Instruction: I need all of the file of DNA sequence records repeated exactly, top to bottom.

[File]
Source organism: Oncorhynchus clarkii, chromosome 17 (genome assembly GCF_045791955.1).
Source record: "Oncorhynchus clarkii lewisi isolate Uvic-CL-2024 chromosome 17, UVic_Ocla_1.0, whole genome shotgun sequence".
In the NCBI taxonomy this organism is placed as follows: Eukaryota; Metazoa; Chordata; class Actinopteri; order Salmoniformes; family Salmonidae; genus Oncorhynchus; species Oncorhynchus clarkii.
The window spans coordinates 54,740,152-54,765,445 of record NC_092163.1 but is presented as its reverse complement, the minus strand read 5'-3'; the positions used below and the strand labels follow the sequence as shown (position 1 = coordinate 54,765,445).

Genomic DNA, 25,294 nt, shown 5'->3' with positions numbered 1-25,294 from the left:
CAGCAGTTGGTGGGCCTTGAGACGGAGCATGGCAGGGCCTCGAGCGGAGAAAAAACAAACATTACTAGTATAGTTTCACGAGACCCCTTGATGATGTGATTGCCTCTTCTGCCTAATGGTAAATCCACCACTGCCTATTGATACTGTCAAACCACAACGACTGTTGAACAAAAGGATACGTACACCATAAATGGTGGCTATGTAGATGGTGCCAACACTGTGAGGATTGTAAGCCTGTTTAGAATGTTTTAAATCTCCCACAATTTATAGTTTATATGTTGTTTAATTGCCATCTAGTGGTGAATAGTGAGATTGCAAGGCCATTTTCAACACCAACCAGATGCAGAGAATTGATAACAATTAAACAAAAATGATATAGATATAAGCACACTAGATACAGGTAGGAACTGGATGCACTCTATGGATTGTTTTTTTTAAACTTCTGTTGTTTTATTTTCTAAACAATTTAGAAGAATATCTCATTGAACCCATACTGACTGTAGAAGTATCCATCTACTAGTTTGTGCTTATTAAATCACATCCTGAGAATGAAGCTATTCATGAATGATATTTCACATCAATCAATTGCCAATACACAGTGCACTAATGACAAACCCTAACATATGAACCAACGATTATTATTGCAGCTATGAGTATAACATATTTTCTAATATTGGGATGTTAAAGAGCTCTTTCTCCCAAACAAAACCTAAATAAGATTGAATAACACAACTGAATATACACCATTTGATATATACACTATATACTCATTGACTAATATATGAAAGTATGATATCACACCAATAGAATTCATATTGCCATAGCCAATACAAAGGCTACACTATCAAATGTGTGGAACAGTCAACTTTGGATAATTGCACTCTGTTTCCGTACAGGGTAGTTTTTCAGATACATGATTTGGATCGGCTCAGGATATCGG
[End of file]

Source organism: Oncorhynchus clarkii, chromosome 17 (genome assembly GCF_045791955.1).
Source record: "Oncorhynchus clarkii lewisi isolate Uvic-CL-2024 chromosome 17, UVic_Ocla_1.0, whole genome shotgun sequence".
In the NCBI taxonomy this organism is placed as follows: Eukaryota; Metazoa; Chordata; class Actinopteri; order Salmoniformes; family Salmonidae; genus Oncorhynchus; species Oncorhynchus clarkii.
The window spans coordinates 54,740,152-54,765,445 of record NC_092163.1 but is presented as its reverse complement, the minus strand read 5'-3'; the positions used below and the strand labels follow the sequence as shown (position 1 = coordinate 54,765,445).

Genomic DNA, 25,294 nt, shown 5'->3' with positions numbered 1-25,294 from the left:
CAGCAGTTGGTGGGCCTTGAGACGGAGCATGGCAGGGCCTCGAGCGGAGAAAAAACAAACATTACTAGTATAGTTTCACGAGACCCCTTGATGATGTGATTGCCTCTTCTGCCTAATGGTAAATCCACCACTGCCTATTGATACTGTCAAACCACAACGACTGTTGAACAAAAGGATACGTACACCATAAATGGTGGCTATGTAGATGGTGCCAACACTGTGAGGATTGTAAGCCTGTTTAGAATGTTTTAAATCTCCCACAATTTATAGTTTATATGTTGTTTAATTGCCATCTAGTGGTGAATAGTGAGATTGCAAGGCCATTTTCAACACCAACCAGATGCAGAGAATTGATAACAATTAAACAAAAATGATATAGATATAAGCACACTAGATACAGGTAGGAACTGGATGCACTCTATGGATTGTTTTTTTTAAACTTCTGTTGTTTTATTTTCTAAACAATTTAGAAGAATATCTCATTGAACCCATACTGACTGTAGAAGTATCCATCTACTAGTTTGTGCTTATTAAATCACATCCTGAGAATGAAGCTATTCATGAATGATATTTCACATCAATCAATTGCCAATACACAGTGCACTAATGACAAACCCTAACATATGAACCAACGATTATTATTGCAGCTATGAGTATAACATATTTTCTAATATTGGGATGTTAAAGAGCTCTTTCTCCCAAACAAAACCTAAATAAGATTGAATAACACAACTGAATATACACCATTTGATATATACACTATATACTCATTGACTAATATATGAAAGTATGATATCACACCAATAGAATTCATATTGCCATAGCCAATACAAAGGCTACACTATCAAATGTGTGGAACAGTCAACTTTGGATAATTGCACTCTGTTTCCGTACAGGGTAGTTTTTCAGATACATGATTTGGATCGGCTCAGGATATCGG